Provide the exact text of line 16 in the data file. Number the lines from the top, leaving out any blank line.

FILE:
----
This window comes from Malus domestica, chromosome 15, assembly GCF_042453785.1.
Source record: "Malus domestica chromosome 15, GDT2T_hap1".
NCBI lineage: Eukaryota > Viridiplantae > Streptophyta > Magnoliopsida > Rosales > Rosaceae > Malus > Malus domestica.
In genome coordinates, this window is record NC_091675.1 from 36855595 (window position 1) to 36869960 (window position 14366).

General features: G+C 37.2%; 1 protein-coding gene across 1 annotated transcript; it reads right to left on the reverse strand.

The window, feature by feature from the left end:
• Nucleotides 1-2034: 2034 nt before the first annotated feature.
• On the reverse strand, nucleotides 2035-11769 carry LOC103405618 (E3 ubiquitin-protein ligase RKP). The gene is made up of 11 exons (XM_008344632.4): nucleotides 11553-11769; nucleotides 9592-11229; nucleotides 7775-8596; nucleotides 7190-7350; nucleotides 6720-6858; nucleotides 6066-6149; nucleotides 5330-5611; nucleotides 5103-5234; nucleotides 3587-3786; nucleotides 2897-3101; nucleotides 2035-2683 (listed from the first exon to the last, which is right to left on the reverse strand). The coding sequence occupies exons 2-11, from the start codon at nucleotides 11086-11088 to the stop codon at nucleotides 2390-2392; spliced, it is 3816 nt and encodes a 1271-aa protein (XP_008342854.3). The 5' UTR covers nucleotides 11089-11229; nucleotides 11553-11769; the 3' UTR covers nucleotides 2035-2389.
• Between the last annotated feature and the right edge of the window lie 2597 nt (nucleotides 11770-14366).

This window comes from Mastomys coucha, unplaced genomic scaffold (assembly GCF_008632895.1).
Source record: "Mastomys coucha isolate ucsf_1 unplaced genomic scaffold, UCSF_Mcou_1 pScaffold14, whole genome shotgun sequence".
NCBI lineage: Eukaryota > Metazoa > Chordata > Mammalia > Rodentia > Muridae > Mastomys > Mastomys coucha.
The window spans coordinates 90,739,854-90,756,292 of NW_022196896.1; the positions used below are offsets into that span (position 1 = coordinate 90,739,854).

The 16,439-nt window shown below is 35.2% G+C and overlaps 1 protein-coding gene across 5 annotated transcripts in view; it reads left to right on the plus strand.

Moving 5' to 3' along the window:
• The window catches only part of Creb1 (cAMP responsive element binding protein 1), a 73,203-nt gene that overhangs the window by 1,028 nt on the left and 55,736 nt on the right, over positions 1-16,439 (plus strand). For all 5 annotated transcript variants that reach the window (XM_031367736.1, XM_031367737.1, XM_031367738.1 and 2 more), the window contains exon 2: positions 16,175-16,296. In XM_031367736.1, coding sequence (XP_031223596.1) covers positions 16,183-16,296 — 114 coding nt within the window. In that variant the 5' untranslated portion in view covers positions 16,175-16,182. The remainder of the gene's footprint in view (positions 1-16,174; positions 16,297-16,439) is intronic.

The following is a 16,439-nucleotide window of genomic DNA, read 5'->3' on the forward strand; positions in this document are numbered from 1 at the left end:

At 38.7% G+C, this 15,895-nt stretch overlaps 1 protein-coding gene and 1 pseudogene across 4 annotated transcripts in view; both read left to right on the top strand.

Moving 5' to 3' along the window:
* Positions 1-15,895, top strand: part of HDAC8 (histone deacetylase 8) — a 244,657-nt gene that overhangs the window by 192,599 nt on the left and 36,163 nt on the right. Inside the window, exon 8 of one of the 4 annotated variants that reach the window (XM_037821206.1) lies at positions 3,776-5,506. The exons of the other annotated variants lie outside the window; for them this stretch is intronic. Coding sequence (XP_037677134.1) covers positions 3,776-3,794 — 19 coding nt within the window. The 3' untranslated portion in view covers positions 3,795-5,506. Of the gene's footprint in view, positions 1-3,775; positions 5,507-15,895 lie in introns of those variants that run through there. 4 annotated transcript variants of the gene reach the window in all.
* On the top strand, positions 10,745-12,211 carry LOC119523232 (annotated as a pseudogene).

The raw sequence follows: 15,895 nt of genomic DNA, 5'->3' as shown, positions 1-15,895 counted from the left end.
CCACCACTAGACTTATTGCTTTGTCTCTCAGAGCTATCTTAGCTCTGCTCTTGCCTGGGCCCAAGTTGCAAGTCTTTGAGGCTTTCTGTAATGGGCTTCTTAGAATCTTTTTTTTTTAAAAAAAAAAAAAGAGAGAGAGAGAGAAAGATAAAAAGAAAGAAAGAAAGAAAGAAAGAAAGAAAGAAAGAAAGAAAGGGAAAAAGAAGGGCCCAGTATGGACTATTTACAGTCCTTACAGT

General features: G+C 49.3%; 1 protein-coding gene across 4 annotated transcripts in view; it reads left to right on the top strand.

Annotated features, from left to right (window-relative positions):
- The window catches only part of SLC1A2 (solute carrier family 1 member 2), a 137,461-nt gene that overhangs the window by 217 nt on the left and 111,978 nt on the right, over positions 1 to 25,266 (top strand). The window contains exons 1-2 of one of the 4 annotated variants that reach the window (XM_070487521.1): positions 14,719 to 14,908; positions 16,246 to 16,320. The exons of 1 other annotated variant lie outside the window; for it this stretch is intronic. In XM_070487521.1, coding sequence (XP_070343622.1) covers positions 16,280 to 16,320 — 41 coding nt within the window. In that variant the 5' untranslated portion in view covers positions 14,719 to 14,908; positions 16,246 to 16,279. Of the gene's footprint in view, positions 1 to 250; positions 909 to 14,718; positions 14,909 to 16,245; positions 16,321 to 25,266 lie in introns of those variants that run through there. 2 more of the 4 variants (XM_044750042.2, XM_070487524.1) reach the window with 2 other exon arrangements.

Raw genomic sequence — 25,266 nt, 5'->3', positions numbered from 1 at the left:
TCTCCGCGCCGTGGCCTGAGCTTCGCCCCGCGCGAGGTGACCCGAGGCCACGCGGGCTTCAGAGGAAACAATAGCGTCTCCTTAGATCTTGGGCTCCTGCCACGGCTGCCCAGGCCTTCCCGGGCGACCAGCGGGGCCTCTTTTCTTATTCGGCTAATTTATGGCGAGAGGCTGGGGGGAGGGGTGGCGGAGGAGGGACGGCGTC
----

• The window catches only part of Creb1 (cAMP responsive element binding protein 1), a 73,203-nt gene that overhangs the window by 1,028 nt on the left and 55,736 nt on the right, over positions 1-16,439 (plus strand). For all 5 annotated transcript variants that reach the window (XM_031367736.1, XM_031367737.1, XM_031367738.1 and 2 more), the window contains exon 2: positions 16,175-16,296. In XM_031367736.1, coding sequence (XP_031223596.1) covers positions 16,183-16,296 — 114 coding nt within the window. In that variant the 5' untranslated portion in view covers positions 16,175-16,182. The remainder of the gene's footprint in view (positions 1-16,174; positions 16,297-16,439) is intronic.